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Mexico Congress Torn over Whether to Let Zapatistas Address Its Chambers in Favor of Indian Bill of Rights

HeadlineMar 16, 2001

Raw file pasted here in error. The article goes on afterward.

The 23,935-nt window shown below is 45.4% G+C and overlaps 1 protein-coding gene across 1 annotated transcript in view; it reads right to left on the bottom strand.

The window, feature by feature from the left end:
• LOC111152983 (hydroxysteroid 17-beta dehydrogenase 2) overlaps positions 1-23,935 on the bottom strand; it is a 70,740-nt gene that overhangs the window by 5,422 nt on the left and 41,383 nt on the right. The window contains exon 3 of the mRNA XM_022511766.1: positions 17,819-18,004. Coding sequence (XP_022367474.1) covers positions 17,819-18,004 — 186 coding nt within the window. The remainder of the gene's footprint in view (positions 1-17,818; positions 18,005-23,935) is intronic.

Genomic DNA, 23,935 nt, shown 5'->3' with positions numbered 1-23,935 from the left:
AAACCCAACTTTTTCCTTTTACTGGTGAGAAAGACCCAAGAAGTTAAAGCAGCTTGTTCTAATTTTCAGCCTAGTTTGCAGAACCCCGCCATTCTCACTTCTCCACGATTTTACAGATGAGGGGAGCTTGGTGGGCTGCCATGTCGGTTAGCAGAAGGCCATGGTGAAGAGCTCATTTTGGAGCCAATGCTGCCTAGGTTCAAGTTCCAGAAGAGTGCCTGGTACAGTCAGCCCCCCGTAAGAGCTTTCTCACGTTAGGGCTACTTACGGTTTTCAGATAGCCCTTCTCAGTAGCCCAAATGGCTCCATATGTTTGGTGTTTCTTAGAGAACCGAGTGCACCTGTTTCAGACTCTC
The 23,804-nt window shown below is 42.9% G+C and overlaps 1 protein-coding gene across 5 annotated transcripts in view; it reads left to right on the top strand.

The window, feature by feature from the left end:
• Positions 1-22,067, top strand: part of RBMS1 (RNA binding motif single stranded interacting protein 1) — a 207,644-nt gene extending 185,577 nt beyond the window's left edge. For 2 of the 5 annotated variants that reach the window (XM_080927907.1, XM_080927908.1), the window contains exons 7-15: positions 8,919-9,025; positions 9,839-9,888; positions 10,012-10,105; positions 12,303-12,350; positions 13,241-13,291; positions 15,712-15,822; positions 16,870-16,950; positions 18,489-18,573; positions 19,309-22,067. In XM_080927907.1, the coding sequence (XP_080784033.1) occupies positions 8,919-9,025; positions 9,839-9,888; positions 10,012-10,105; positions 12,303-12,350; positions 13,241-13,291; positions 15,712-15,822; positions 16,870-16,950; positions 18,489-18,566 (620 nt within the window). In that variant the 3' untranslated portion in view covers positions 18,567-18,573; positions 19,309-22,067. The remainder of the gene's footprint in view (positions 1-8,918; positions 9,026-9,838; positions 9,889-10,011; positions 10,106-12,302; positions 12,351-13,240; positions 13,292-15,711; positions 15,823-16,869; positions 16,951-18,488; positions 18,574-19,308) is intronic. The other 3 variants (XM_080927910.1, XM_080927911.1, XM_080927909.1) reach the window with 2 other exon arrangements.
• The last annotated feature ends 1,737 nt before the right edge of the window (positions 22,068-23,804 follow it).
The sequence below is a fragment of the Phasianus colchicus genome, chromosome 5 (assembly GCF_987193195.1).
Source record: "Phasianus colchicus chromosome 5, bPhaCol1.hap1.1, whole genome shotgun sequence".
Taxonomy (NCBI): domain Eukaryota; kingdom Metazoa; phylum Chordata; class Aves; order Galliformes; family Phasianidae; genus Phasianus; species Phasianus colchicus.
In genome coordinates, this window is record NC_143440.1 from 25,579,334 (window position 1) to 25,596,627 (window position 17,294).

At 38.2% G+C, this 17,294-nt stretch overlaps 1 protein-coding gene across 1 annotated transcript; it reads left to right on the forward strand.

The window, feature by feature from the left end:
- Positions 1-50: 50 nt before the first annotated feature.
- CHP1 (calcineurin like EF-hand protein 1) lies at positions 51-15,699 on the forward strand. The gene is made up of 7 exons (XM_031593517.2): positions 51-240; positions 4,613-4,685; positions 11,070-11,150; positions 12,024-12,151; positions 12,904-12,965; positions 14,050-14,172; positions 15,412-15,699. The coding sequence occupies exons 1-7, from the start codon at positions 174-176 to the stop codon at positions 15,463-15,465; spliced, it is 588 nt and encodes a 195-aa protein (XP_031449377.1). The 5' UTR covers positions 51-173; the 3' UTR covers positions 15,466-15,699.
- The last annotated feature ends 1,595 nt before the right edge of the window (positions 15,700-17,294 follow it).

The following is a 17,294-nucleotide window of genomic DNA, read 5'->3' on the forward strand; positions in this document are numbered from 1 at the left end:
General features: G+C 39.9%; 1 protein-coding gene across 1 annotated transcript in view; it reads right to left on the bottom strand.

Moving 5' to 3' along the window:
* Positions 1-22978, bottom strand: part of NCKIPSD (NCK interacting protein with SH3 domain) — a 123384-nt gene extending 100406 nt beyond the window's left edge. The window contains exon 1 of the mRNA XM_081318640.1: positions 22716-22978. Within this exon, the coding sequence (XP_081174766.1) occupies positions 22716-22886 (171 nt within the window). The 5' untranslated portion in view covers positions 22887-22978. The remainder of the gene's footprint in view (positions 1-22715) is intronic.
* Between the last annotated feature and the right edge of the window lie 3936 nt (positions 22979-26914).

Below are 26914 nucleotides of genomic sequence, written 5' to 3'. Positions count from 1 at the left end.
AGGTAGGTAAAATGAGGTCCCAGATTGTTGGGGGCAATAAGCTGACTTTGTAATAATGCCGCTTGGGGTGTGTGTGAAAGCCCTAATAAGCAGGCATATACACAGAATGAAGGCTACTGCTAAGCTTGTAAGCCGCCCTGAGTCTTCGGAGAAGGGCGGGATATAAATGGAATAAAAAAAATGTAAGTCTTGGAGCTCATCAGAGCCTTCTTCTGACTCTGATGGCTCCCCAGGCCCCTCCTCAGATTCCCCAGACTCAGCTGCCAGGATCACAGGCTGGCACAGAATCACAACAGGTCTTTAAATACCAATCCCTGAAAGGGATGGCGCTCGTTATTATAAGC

Mexico’s Congress opened a new session yesterday, torn over whether to let mass Zapatista rebels address its chambers in favor of an Indian Bill of Rights. Earlier this week, Subcomandante Marcos had rejected a plan for a 20-strong commission of deputies and senators to meet Zapatista commanders in the upper house of Congress, calling it humiliating, undignified and ridiculous. He said that the rebels should be allowed to address both houses from the congressional podium. Marcos also accused congressional hard-liners of pressuring the peace commission in an attempt to sabotage negotiations, and Congressmember Alberto Anaya, whose small Labor Party is one of several supporting the bill, President Vicente Fox of doublespeak for promoting the bill publicly while failing to force his own party to support it. The bill would let Indian communities make laws and elect officials using traditional practices such as village meetings rather than balloting. It also demands radio stations in Indian languages, bilingual schools and proportional representation for Indians in legislatures. Meanwhile, President Fox has proposed to begin taxing food and many medicines, while lowering the corporate tax rate and slashing the personal income tax by 20%. Many have accused the former Coca-Cola executive of trying to tax the poor while giving the rich a break in the name of a struggling economy.

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